by Wes Abney
It's the rare film that can make you love and hate it at the same time, but Astronaut Farmer is so ambiguously captivating that it begs to be watched.
But don't worry, it's worth your $9.50.
Like most faux-inspirational Hollywood films, Astronaut Farmer has a lot of assumed absurditity. Nobody can launch a rocket out of a barn. Nobody can build a rocket capabile of space travel out of junkyard parts.
But the movie isn't about space travel. It's about realizing a dream, and Billy Bob Thornton does it with style.
If I were to attempt to explain this feature as a whole, I would be wasting my time. The movie doesn't give you every last plot detail. But beyond the finer points, the message is clear. Everyone has dreams, but only a few turn them into reality.
Everybody thinks Charles Farmer (Thornton) is crazy for building a rocket. He had a dream to go to the moon, and everyone who knew tossed it out the window. After losing on a chance to go to space as NASA-trained aerospace engineer, people thought Farmer was trying to take off from the planet for good. But nobody thought he could actually launch a homemade rocket into space.
Beyond a star-filled cast and a family oriented message, Astronaut Farmer brings a lot to the table. Fans of family dramas, Thornton's acting, or space genre films will enjoy this movie. Filmgoers searching for a serious and detail oriented film will likely be disappointed. Either way, it's worth checking out. Astronaut Farmer premiers in theaters on Feb. 23.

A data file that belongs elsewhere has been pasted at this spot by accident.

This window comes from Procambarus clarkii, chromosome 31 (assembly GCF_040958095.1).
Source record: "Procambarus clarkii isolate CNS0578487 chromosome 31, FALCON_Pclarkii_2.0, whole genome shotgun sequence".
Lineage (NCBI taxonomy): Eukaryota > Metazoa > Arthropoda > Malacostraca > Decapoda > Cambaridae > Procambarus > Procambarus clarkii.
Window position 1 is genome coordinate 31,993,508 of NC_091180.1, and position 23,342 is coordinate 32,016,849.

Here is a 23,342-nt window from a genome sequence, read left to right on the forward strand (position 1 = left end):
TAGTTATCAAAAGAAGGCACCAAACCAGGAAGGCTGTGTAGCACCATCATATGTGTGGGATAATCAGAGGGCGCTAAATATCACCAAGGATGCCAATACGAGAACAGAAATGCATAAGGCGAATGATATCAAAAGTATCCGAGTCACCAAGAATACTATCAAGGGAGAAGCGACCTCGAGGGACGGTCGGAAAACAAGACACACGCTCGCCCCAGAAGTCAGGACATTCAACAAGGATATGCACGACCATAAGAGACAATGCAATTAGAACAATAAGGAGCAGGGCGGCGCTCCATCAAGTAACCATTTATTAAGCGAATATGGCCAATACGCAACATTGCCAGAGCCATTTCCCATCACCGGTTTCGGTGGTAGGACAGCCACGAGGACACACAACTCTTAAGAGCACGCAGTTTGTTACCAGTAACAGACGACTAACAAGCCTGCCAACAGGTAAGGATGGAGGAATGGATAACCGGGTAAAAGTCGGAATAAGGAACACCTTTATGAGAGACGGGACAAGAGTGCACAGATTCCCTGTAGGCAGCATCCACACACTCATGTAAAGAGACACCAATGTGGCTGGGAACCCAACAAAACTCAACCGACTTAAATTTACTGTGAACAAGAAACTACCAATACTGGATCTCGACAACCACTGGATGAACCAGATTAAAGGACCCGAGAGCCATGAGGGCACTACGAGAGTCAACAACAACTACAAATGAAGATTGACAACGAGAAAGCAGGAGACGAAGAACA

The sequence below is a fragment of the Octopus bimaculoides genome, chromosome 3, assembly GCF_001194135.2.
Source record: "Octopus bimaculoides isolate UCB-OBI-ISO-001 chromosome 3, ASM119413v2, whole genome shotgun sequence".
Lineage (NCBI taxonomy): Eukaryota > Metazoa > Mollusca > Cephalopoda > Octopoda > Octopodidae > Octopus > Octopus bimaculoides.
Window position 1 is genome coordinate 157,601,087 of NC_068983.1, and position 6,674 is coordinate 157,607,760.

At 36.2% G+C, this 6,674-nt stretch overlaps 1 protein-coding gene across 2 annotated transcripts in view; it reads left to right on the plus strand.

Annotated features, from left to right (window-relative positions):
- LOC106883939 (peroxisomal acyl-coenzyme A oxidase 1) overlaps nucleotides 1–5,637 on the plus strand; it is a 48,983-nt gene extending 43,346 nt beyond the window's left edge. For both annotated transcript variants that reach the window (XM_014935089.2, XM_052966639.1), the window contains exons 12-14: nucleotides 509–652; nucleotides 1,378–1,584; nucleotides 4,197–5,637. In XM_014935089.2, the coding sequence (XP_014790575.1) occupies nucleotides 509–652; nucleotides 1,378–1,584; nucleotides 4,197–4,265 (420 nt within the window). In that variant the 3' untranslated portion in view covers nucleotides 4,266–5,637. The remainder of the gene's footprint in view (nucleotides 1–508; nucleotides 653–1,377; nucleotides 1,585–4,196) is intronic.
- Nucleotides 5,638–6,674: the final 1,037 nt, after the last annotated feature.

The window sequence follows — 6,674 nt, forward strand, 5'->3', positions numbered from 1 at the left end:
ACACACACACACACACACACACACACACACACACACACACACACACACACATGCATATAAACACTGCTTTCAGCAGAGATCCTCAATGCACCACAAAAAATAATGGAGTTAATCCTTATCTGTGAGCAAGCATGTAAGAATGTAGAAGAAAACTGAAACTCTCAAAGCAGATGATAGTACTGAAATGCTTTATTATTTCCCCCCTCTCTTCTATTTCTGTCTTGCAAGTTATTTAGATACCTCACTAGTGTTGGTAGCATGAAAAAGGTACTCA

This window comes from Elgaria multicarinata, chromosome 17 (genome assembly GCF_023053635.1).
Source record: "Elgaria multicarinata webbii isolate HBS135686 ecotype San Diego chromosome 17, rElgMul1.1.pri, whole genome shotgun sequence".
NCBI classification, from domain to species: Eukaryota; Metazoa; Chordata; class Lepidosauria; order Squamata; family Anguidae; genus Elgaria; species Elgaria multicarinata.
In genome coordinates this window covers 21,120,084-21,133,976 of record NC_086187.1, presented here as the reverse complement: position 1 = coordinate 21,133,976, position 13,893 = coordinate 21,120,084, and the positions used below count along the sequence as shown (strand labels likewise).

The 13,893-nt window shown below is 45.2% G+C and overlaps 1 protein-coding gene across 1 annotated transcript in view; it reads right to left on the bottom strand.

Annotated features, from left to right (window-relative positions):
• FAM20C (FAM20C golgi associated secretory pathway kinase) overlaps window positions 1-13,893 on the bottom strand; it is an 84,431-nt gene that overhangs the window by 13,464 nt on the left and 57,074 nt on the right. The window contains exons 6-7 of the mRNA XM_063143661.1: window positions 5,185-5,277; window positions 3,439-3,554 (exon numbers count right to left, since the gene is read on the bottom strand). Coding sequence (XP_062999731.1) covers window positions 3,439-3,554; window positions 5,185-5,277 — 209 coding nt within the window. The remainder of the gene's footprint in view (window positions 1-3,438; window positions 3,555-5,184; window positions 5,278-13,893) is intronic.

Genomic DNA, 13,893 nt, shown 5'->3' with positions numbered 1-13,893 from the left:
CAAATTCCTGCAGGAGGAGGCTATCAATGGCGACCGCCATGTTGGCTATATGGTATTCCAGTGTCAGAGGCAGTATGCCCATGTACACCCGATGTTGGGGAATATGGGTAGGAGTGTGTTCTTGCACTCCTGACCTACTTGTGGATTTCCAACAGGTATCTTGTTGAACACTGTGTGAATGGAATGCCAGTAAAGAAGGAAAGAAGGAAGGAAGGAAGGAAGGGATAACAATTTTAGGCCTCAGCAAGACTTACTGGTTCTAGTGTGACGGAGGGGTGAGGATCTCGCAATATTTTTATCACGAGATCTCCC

by Daniel Berman
All the open vistas in the world cannot make me ignore the simplest truth about Astronaut Farmer: it stars Billy Bob Thornton as an astronaut.
The film begins with a panoramic view of the Texas plains where we meet our alleged hero and aeronautical fiend Charles Farmer (Thornton) galloping on horseback into the sunset. The Farmer family home sits adjacent to the main focal point of the film -- a cavernous red barn (complete with authentic silo attachment!) that houses a partially built rocket.
The movie never states how Farmer, a former NASA trainee that completed just half the required training program, had the means and the ambition to build most of a working space vehicle. That plot hole aside, the movie pretty much goes according to plan: man loves space, man wants to go to space, etc. This is no different than Apollo 13, minus all the other crew members, and starring Billy Bob Thornton.
Astronaut Farmer was not all bad. Thornton, while thoroughly unbelievable as an astronaut, did a good job of keeping his family motivated even in the rougher times. Baby-faced actor Max Thieriot plays Farmer's son Shephard with a lot of emotion and we get to see him revealed as a capable young actor that defies the normal teenager convention of brattiness.
Overall the film was a good attempt at an inspirational tale of one man battling everything from his own family, to his own government, to himself. As we see Thornton ignore every sign telling him to turn back, to give up on the rocket project, we cannot help but think we can do the same.